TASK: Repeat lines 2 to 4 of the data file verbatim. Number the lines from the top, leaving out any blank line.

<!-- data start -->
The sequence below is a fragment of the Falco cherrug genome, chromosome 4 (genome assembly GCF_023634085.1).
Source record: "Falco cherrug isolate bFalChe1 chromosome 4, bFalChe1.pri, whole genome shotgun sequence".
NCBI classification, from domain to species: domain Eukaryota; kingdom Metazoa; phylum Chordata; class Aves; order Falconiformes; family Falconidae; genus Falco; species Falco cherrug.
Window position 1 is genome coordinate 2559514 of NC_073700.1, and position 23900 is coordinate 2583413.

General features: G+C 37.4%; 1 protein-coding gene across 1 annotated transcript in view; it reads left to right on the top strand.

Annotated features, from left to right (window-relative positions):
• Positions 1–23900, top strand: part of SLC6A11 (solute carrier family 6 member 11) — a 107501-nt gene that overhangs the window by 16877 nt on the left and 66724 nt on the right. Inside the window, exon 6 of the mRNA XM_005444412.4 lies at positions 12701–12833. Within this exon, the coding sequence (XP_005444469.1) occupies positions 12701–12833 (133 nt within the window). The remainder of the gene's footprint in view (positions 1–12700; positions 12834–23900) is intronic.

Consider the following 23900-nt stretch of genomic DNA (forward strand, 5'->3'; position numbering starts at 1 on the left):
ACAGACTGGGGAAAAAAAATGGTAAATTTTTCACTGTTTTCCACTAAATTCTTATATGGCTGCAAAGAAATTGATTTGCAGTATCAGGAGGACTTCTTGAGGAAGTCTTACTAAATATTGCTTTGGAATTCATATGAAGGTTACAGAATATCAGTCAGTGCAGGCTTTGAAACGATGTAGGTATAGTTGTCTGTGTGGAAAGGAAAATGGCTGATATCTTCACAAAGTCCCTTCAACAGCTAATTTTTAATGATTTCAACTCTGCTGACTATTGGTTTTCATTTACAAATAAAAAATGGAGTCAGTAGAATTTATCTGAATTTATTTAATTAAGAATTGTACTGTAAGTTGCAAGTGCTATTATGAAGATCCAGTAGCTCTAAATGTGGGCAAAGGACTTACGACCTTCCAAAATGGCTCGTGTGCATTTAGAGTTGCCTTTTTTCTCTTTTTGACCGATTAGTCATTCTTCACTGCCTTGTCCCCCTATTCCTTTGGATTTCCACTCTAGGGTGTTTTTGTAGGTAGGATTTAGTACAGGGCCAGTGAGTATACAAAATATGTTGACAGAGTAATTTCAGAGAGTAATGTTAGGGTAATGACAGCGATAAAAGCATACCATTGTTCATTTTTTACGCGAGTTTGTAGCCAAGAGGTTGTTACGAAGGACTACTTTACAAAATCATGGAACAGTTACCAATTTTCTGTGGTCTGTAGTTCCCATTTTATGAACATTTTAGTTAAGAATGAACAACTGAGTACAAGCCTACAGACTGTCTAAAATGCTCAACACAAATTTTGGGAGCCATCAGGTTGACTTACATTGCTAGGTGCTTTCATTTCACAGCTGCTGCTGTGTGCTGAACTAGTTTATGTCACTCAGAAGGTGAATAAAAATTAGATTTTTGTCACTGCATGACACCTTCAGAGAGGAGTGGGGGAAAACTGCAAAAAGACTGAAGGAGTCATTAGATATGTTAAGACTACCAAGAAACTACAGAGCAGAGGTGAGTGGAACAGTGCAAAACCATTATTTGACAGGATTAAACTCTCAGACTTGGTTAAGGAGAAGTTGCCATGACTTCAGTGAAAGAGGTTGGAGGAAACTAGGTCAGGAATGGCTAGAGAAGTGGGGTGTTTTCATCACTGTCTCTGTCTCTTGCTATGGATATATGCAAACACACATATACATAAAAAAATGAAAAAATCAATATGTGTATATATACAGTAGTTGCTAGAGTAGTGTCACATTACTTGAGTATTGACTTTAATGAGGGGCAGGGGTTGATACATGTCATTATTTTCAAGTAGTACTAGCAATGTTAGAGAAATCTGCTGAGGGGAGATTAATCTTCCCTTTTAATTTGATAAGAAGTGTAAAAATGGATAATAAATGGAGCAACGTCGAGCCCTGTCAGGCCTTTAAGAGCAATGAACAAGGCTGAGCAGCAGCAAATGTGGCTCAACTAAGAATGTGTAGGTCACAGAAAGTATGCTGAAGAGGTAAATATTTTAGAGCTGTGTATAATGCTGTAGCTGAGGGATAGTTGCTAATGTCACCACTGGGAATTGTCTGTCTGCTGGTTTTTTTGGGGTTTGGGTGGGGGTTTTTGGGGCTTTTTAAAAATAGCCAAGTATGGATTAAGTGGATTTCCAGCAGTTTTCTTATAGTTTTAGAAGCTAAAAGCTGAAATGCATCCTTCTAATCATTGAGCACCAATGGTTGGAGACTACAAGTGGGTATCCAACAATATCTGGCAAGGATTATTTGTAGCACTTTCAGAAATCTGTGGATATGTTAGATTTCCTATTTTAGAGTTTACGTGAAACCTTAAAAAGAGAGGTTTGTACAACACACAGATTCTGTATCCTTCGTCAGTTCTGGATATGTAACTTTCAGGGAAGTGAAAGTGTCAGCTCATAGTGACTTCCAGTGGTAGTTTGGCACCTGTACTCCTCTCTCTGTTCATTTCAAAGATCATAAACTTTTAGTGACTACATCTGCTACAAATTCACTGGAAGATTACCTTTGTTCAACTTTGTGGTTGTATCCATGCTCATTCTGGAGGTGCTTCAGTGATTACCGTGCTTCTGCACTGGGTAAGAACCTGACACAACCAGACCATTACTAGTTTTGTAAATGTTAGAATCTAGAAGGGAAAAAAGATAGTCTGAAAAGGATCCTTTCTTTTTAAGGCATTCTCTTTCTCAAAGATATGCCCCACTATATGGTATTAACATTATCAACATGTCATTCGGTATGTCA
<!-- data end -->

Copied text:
Source record: "Falco cherrug isolate bFalChe1 chromosome 4, bFalChe1.pri, whole genome shotgun sequence".
NCBI classification, from domain to species: domain Eukaryota; kingdom Metazoa; phylum Chordata; class Aves; order Falconiformes; family Falconidae; genus Falco; species Falco cherrug.
Window position 1 is genome coordinate 2559514 of NC_073700.1, and position 23900 is coordinate 2583413.